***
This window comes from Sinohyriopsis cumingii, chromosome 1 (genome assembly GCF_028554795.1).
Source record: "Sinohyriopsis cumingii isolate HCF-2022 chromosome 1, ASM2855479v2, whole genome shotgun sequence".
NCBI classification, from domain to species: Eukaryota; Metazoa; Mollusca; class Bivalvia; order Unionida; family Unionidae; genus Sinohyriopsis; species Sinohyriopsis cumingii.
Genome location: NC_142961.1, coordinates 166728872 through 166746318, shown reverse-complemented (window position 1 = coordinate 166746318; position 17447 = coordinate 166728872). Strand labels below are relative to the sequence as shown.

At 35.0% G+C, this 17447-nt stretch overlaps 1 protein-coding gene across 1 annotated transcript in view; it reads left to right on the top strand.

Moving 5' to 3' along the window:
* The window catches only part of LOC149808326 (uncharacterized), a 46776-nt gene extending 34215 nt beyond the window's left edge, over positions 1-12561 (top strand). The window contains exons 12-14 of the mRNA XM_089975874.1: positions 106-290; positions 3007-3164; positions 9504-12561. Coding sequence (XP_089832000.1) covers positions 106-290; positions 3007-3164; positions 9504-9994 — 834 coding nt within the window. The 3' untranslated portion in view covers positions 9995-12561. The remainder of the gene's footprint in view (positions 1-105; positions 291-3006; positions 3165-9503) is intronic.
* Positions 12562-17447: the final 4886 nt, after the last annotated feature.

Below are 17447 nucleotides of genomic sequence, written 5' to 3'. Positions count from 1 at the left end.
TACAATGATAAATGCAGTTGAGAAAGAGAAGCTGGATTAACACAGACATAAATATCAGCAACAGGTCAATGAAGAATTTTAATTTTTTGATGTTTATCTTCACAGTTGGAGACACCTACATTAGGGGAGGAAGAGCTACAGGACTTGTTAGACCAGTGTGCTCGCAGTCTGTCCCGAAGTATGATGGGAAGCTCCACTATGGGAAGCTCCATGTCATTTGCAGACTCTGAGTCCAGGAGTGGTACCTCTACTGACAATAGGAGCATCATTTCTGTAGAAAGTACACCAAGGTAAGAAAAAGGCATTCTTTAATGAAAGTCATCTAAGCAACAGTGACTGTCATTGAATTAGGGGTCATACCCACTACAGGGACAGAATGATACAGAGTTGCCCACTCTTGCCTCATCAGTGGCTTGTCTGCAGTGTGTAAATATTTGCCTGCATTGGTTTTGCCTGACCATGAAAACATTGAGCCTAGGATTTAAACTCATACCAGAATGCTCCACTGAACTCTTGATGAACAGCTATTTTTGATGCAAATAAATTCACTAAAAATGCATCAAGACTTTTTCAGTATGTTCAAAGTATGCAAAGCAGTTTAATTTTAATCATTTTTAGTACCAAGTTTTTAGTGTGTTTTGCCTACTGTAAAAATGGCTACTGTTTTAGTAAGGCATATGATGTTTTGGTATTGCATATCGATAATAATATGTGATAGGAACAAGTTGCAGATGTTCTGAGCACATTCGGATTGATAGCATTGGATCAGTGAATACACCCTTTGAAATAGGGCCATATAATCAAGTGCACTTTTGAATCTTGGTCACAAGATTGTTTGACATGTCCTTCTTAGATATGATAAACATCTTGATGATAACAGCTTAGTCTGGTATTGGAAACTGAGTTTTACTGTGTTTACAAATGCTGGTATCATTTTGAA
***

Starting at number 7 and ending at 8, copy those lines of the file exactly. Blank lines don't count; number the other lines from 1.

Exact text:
* The window catches only part of LOC149808326 (uncharacterized), a 46776-nt gene extending 34215 nt beyond the window's left edge, over positions 1-12561 (top strand). The window contains exons 12-14 of the mRNA XM_089975874.1: positions 106-290; positions 3007-3164; positions 9504-12561. Coding sequence (XP_089832000.1) covers positions 106-290; positions 3007-3164; positions 9504-9994 — 834 coding nt within the window. The 3' untranslated portion in view covers positions 9995-12561. The remainder of the gene's footprint in view (positions 1-105; positions 291-3006; positions 3165-9503) is intronic.
* Positions 12562-17447: the final 4886 nt, after the last annotated feature.